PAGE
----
Editor's Notes:

  • Photos from the exhibit are available for media use 
  • Media wishing to attend the reception following the public ceremony should contact Marc Kaplan at (215) 349-5660 or marc.kaplan@uphs.upenn.edu


PENN Medicine is a $2.9 billion enterprise dedicated to the related missions of medical education, biomedical research, and high-quality patient care. PENN Medicine consists of the University of Pennsylvania School of Medicine (founded in 1765 as the nation's first medical school) and the University of Pennsylvania Health System.

Penn's School of Medicine is ranked #2 in the nation for receipt of NIH research funds; and ranked #3 in the nation in U.S. News & World Report's most recent ranking of top research-oriented medical schools. Supporting 1,400 fulltime faculty and 700 students, the School of Medicine is recognized worldwide for its superior education and training of the next generation of physician-scientists and leaders of academic medicine.

The University of Pennsylvania Health System includes three hospitals, all of which have received numerous national patient-care honors [Hospital of the University of Pennsylvania; Pennsylvania Hospital, the nation's first hospital; and Penn Presbyterian Medical Center]; a faculty practice plan; a primary-care provider network; two multispecialty satellite facilities; and home care and hospice.

Penn Medicine is one of the world’s leading academic medical centers, dedicated to the related missions of medical education, biomedical research, and excellence in patient care. Penn Medicine consists of the Raymond and Ruth Perelman School of Medicine at the University of Pennsylvania (founded in 1765 as the nation's first medical school) and the University of Pennsylvania Health System, which together form a $7.8 billion enterprise.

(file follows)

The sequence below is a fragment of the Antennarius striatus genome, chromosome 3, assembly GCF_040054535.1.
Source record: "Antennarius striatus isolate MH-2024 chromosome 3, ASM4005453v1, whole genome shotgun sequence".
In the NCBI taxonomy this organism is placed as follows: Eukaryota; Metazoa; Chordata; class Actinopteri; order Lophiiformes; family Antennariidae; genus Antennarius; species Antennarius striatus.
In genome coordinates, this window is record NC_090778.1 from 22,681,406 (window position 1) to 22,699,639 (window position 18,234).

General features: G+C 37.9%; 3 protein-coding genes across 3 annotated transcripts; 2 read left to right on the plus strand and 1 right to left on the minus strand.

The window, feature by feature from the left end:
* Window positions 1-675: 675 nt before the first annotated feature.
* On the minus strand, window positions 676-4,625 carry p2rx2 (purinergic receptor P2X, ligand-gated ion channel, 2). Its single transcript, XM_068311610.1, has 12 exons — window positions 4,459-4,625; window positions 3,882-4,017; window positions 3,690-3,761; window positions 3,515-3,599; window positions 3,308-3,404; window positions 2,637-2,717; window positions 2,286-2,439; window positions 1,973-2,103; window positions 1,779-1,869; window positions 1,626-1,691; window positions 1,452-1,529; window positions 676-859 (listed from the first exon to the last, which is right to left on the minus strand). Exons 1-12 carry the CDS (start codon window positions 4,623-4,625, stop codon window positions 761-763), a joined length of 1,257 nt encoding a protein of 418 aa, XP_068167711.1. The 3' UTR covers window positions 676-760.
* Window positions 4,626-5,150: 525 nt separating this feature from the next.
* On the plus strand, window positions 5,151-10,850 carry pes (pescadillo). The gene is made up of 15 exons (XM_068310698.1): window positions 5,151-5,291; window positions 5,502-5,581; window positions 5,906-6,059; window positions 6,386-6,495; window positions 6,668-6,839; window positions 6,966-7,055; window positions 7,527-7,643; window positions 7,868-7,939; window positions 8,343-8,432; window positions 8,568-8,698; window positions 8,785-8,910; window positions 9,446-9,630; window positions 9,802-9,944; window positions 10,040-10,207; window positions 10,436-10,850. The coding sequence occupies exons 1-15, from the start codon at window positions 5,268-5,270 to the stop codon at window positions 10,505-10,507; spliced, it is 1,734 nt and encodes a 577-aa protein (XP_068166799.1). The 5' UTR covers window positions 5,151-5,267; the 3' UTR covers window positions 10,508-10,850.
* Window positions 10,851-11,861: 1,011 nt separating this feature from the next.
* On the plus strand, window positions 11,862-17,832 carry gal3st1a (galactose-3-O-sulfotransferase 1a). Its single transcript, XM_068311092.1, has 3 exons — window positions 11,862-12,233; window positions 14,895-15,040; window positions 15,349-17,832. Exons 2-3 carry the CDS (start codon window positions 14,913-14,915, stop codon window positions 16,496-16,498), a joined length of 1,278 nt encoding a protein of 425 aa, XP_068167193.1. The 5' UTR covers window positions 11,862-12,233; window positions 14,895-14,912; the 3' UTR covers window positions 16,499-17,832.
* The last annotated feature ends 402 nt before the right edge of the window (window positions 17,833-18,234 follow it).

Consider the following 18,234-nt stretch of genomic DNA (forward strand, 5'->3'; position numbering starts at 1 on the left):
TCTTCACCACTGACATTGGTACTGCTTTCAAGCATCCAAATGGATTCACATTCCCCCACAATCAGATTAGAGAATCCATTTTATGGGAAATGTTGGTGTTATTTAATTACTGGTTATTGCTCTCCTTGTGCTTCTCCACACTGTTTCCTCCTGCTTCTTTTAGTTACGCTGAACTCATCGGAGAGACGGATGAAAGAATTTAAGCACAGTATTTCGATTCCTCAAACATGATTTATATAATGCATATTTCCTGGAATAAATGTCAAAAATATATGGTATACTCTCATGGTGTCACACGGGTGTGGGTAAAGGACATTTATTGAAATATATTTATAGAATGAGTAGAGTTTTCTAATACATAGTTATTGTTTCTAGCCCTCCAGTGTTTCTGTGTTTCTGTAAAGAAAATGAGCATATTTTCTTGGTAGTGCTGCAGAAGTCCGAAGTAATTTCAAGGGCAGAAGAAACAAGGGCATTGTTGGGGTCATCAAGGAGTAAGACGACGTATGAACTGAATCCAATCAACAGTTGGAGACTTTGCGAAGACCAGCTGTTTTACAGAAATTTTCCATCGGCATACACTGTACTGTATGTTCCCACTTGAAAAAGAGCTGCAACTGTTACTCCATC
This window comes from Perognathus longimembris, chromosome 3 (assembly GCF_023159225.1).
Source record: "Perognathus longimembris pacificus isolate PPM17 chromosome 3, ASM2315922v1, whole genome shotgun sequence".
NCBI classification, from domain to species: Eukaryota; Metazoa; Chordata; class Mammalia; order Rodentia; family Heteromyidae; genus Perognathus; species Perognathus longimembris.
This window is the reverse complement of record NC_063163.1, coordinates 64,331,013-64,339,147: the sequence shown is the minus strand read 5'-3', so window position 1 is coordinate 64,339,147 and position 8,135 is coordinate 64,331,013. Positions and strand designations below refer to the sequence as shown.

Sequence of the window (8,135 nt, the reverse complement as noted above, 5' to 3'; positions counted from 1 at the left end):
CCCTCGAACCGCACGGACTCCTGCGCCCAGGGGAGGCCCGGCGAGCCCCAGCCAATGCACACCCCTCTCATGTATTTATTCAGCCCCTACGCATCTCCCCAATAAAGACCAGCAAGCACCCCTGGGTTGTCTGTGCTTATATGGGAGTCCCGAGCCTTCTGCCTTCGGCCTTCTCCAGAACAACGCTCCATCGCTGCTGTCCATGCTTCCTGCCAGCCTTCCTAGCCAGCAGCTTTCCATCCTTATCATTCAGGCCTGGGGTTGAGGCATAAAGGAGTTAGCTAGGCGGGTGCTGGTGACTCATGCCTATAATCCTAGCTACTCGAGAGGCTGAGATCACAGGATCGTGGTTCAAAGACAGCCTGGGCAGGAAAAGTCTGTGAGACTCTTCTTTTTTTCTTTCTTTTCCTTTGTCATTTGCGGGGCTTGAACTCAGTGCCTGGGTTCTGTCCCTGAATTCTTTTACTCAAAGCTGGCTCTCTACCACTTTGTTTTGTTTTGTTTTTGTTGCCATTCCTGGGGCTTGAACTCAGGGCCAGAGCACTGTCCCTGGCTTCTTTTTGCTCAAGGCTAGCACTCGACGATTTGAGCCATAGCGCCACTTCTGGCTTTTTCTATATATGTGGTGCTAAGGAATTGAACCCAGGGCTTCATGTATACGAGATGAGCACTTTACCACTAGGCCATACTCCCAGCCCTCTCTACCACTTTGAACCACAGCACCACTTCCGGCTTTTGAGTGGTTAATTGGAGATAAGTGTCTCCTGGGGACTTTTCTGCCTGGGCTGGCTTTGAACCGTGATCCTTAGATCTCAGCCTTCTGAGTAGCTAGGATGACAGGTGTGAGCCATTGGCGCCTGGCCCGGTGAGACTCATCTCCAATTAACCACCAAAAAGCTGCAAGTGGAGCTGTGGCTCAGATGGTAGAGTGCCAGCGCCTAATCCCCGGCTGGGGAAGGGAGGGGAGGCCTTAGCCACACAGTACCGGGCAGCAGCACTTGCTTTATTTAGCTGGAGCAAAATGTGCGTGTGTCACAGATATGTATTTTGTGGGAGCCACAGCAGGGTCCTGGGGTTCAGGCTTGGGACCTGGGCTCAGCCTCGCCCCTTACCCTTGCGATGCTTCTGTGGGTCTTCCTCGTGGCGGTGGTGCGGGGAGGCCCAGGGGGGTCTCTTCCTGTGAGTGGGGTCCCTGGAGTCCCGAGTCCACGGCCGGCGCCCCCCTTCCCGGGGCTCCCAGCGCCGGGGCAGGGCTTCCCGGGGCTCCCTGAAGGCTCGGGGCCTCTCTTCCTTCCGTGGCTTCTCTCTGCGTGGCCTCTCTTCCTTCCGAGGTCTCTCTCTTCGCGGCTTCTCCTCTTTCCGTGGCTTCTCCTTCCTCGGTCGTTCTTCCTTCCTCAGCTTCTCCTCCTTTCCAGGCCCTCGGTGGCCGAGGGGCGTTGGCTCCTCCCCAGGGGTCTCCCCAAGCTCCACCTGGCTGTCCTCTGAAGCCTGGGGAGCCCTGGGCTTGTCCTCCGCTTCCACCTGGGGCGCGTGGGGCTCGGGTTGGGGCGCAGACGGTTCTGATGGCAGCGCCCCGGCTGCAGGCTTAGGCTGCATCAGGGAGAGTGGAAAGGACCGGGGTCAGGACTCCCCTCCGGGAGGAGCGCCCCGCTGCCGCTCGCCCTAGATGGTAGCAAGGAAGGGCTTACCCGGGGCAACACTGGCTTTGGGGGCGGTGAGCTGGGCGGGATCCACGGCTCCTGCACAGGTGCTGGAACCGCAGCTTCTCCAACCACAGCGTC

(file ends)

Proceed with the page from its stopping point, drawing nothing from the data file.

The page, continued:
The Perelman School of Medicine has been ranked among the top five medical schools in the United States for the past 20 years, according to U.S. News & World Report’s survey of research-oriented medical schools. The School is consistently among the nation’s top recipients of funding from the National Institutes of Health, with $405 million awarded in the 2017 fiscal year.

The University of Pennsylvania Health System’s patient care facilities include: The Hospital of the University of Pennsylvania and Penn Presbyterian Medical Center — which are recognized as one of the nation’s top “Honor Roll” hospitals by U.S. News & World Report — Chester County Hospital; Lancaster General Health; Penn Medicine Princeton Health; Penn Wissahickon Hospice; and Pennsylvania Hospital – the nation’s first hospital, founded in 1751. Additional affiliated inpatient care facilities and services throughout the Philadelphia region include Good Shepherd Penn Partners, a partnership between Good Shepherd Rehabilitation Network and Penn Medicine, and Princeton House Behavioral Health, a leading provider of highly skilled and compassionate behavioral healthcare.

Penn Medicine is committed to improving lives and health through a variety of community-based programs and activities. In fiscal year 2017, Penn Medicine provided $500 million to benefit our community.